Until then, nutritional supplementation may be useful. The effectiveness of vitamin D is now being recognised by both national and devolved governments in the UK. Some scientific advisers are now suggesting that a national provision of vitamin D could be used to help reduce infections or hospitalisations until the vaccine is ready for widespread administration. However, will vitamin D be used to help ease the burden of viral infections while vaccines are rolled out across the country?
A national deficiency
While the NHS recommends that vitamin D supplements should be used between October and early March due to limited sunlight hours, in 2020 the public health body suggested that the vitamins should be used year-round as a consequence of lockdowns and limited outdoor time.
NHS notes there is not yet enough evidence that vitamin D can prevent coronavirus, even as studies find lower levels of vitamin D in patients hospitalized with COVID-19. But, with little to no side effects involved in taking the supplement, could its use be a tentative win for public health?
Queen Mary University of London launched a study in late 2020 assessing the effectiveness of supplemental vitamin D in reducing the risk or severity of the coronavirus. Researchers are testing whether implementation of a test-and-treat approach which will correct insufficient levels of vitamin D will result in reduced risk or severity of COVID-19 and other acute respiratory infections.
The trial is supported by pharmaceutical company, Pharma Nord, and NHS trust charity, Barts Charity. Their support highlights the potential effectiveness of vitamin D against respiratory illnesses, particularly among older generations. There are suggestions that vitamin D’s anti-inflammatory effects are the reason it enhances the body’s immune response to respiratory illnesses.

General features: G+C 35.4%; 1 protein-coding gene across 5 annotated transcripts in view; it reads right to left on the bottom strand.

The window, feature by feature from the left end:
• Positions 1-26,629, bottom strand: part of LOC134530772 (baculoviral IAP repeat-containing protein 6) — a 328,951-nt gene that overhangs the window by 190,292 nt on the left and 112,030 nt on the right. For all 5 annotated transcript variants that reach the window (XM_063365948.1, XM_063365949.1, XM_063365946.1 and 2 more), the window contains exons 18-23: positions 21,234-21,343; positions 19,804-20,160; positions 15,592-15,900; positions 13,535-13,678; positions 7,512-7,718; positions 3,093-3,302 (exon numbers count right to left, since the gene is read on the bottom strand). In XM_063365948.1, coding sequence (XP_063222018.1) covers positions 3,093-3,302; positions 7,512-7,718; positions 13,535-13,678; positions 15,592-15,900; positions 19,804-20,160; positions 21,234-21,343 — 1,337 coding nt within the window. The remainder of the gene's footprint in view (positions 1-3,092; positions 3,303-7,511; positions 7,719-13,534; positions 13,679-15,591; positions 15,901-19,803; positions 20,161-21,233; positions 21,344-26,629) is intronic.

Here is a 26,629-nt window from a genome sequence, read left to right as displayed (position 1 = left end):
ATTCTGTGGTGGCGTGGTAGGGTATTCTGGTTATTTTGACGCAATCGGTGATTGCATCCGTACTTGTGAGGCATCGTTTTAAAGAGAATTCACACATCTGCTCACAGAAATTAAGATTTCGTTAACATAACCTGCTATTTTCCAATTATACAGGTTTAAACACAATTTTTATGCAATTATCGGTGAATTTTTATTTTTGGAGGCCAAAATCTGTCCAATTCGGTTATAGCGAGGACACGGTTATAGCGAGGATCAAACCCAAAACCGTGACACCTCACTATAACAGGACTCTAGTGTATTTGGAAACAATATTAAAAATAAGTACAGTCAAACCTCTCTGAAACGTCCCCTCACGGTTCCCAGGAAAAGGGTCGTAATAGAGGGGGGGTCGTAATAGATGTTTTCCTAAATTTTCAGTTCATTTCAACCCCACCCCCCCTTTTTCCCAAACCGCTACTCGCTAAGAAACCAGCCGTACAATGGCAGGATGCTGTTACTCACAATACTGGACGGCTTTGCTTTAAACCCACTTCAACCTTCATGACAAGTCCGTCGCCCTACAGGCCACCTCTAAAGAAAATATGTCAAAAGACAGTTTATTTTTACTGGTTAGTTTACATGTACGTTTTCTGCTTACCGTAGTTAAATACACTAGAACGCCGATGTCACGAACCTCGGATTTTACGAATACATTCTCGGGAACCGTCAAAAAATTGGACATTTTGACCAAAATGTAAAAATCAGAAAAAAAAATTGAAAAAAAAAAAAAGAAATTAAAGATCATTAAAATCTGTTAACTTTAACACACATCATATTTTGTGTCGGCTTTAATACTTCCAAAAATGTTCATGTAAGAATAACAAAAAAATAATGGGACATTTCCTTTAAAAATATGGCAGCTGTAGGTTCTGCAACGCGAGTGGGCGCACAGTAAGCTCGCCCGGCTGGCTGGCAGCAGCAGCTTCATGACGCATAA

News of vitamin D’s potential effectiveness against the coronavirus has reached UK Parliament. Before implementing the second national lockdown in England, on 2 November, the Prime Minister was questioned on the specific benefits of the supplement. MP David Davis suggested: “[Vitamin D] could reduce infection rates by half and case death rates by half again. … The Scottish Government are sending four months’ supply of vitamin D to everybody who shielded in Scotland. Given that it is low cost and there is no medical downside, will our Government consider the same approach in England?”
Boris Johnson responded that the results were promising: “We are indeed looking at the possible beneficial effects of vitamin D, and I know that we will be updating the House shortly.”
Following this, it was announced that vitamin D supplements would be delivered to more than two million clinically vulnerable people, in a programme lasting throughout the winter. Speculation continues whether this roll-out could be extended to more individuals or for a longer period as the government supports more trials into the effectiveness of vitamin supplementation. Health Secretary Matthew Hancock reiterated optimism on the idea in October: “I have asked the scientists to look once again at the impact of vitamin D on resistance and immunity.”
Using vitamin D to support the vaccine administering is being made as a clear and achievable objective for governments across the UK. As the vaccination roll-out continues in the UK and, indeed, around the world, vitamin D may be of use to help keep the population healthy.
Andrew Richardson is a copywriter working with Pharma Nord, an international pharmaceutical company that supplies hospitals, health food shops, and pharmacies across the UK.